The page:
Design tips to convert blog visitors into subscribers & customers

March 21, 2022


So, you’re running a blog to try to make an income as a content creator or to support your small business, but you have a high bounce rate (how many people leave your page instead of checking out more of your website) and/or you’re not seeing any conversions from visitor to subscriber or customer. Your content is great, duh, your SEO game strong, and you’ve triple checked your spelling, yet still can’t find the problem. Hella frustrating.

Time to start considering some design tweaks—or overhauls—to start getting those conversions up and start bringing in the money you’ve been working your ass off to earn.

This post covers the most important things you need to think about when you’re DIY graphic designing your blog posts, all the essential pieces that need to be included, ideas for breaking up your content, and some other useful stuff you’re going to need. Plus, what you’re really here for, the designer tips, the little things professional graphic designers do that make a big difference.

  1. 3 most important things to keep in mind when designing your posts
  2. Blog post essentials
  3. Break up your content
  4. Ways to let your reader know what content is important
  5. Other considerations (these are just as significant as the rest, so don’t skip this part)
  6. Examples of well-designed blog posts

3 most important things to keep in mind when designing your posts

  • Hierarchy | Things like text size, boldness, and color give headers and content more priority, letting your audience know what’s most important on the page. It also plays a huge part in your articles scan-ability (see below).
  • Consistency | All of your blog posts and your website should look and feel the same. This includes using the same fonts, colors, button styles, layouts, design elements, and branding. It may seem tempting to add some “interest” by switching things up every now and again with a new font or color, but all you’re going to do is confuse your reader. Stick with your current visual branding.
  • Scan-ability | Most importantly, information needs to be scannable so that your audience can find exactly what their looking for right off the bat—they’ll leave—leading to a high bounce rate on your site. This is where headers and sub-headers become essential. If your reader cant’ find what their looking for in their first scroll through they’re gone.

Blog post essentials

These are the pieces that complete your blog post (outside of the content).

  • Clear Title | It needs to be at the top and needs to be the dominant text in your hierarchy. No one should be wondering what the title of the blog posts is.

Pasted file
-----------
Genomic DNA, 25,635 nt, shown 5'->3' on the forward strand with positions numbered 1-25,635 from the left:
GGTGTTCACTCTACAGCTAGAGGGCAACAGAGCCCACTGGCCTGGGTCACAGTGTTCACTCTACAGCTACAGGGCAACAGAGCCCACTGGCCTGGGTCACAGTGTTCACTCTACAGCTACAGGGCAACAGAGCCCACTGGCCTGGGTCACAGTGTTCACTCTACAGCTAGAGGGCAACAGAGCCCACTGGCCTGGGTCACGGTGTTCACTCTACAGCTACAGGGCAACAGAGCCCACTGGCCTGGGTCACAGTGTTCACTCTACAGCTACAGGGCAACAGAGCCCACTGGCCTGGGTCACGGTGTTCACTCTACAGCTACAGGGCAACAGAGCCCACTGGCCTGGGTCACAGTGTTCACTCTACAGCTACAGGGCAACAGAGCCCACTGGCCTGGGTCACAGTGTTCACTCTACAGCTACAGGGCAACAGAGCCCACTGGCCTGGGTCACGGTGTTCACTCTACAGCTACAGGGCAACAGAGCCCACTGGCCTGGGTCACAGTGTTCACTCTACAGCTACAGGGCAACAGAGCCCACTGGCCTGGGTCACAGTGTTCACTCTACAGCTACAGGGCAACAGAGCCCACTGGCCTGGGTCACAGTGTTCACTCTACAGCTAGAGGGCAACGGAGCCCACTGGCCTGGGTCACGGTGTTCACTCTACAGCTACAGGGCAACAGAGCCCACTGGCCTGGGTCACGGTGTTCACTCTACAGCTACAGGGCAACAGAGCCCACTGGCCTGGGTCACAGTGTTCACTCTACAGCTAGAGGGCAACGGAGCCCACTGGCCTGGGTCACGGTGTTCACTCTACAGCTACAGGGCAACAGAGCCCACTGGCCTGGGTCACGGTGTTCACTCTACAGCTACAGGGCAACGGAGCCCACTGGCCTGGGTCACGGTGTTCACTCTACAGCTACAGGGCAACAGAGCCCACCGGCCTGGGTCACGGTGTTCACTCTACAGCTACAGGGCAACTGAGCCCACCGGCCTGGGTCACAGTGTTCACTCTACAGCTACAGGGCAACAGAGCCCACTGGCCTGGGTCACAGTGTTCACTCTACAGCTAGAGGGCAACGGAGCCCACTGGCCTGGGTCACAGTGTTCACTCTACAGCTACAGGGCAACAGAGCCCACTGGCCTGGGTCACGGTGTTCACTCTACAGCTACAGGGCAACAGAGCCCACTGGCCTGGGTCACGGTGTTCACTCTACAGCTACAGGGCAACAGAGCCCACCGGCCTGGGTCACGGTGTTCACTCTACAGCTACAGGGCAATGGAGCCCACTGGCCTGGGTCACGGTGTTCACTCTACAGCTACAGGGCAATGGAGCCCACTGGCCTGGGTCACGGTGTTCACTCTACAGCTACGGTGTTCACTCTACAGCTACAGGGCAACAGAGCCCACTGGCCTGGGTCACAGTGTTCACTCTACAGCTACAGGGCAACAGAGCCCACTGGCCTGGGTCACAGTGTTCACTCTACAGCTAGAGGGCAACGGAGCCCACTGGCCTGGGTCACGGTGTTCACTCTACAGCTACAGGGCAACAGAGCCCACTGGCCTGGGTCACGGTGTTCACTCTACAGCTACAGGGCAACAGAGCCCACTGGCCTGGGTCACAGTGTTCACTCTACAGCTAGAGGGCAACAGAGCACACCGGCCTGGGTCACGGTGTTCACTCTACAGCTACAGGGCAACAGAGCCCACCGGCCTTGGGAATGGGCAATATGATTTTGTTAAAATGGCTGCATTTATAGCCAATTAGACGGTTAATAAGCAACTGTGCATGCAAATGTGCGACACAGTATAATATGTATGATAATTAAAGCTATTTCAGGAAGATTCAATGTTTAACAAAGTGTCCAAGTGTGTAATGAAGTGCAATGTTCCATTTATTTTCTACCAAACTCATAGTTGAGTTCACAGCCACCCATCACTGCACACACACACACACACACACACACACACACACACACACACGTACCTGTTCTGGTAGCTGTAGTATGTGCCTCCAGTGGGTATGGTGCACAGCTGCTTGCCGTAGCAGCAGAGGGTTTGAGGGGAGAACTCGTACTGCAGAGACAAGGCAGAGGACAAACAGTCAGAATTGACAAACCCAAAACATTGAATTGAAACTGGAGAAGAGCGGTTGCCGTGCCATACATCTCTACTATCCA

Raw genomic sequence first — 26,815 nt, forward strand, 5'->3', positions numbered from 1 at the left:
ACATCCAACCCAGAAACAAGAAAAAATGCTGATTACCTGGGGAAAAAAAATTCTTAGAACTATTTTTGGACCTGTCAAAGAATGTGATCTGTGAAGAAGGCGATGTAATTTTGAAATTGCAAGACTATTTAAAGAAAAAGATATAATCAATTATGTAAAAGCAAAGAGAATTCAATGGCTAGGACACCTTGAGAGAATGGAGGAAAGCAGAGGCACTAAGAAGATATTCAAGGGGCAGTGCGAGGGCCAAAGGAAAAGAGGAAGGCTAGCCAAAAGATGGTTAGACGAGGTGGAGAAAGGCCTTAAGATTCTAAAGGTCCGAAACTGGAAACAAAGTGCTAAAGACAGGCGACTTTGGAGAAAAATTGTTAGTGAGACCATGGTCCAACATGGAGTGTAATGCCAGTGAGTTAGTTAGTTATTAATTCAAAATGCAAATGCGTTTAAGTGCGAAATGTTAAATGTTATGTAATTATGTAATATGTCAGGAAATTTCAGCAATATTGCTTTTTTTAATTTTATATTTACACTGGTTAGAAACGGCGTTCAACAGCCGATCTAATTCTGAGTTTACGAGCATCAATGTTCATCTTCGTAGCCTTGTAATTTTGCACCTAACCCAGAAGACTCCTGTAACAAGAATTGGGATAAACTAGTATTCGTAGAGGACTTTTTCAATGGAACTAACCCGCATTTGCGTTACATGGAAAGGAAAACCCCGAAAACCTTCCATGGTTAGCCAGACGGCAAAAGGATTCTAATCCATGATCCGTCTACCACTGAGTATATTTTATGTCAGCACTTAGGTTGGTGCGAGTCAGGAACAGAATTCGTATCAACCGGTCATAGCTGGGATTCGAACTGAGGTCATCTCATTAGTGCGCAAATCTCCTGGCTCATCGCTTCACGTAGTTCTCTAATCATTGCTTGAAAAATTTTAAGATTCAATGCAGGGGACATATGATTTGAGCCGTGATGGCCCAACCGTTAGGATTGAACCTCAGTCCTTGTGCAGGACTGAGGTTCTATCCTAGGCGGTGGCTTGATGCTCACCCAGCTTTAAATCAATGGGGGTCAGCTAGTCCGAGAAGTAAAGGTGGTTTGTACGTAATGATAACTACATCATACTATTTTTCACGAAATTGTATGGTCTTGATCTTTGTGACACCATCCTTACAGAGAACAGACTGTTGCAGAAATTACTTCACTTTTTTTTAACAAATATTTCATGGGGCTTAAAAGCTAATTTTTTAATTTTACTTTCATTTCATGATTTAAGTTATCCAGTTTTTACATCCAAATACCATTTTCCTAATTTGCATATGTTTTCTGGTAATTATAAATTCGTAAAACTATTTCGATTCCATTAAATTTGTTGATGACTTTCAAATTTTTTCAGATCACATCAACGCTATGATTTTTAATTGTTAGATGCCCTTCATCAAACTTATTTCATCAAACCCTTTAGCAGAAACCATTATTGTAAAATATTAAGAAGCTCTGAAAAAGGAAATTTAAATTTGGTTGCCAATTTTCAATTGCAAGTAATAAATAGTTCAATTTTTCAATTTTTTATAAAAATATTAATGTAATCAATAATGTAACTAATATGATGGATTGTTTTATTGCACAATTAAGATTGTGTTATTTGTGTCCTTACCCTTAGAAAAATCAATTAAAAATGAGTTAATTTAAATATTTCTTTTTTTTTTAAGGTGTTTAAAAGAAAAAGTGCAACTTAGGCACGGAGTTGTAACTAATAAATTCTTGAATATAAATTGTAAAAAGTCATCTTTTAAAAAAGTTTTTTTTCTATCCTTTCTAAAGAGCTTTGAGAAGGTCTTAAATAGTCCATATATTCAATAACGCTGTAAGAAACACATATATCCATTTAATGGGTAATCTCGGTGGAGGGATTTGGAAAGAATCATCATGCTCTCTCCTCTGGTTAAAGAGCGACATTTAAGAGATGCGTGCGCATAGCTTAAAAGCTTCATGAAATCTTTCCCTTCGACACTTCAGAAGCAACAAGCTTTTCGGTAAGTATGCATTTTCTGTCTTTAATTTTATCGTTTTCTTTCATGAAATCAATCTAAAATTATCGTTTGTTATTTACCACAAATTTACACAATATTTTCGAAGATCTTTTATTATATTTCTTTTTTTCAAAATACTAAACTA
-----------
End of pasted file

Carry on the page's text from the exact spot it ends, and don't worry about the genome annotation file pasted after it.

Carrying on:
• Pin It | This is one of the best things you can do for yourself as a blogger—make your posts Pin-able. Not only will your audience be able to save the article for later if they like it, but it also helps get it out there in the Pinterest Universe where others can find it too. It’s a two for one! You can do this by adding a Pin It button with your other social share buttons, but also by include buttons on your images that allow people to pin those too. There are a number of plugins and such that will integrate this into your site for you.
  • Share | Pinterest isn’t the only way people will want to share your content. Make sure to include share buttons for all the different platforms, as well as one that allows them to email the content to friends/others who would want to read the content.

 

Designer Tip: Include all of your social share buttons at the top of the page with the title, where they will be super easy to find.

 

  • Header Image | I guess you could say this isn’t necessarily essential, but header images add interest and give your audience an idea of what your post is about, so I personally think it’s worth including.
  • CTA (Call To Action) | Unfortunately, audiences can’t read our minds, so you have to literally tell them what you want them to do next. This is where you have a chance to really make some conversions by suggesting that they subscribe or letting them know what products/services you offer that could fill the need they have related to the content you shared. Some important things to note with your CTA:
      • If you are asking your readers to subscribe, include a subscription form right in the graphic, making it as easy as possible for them to do so.
      • If you’re sharing your products or services, add a button to the graphic that takes them directly to the related destination (product page, shop, services page, etc.).
      • Include the audience benefit in the graphic. Tell them exactly why they want to follow the call to action. Just asking them to do it isn’t quite going to cut it.
  • Side bar | These are pretty standard for blogs and you’ll notice the content in them varies. At a minimum, include your blog categories and related posts for easy navigation. If someone likes your posts, you want to make it easy for them to find more. Keeping them on your site longer increases your chances of conversion.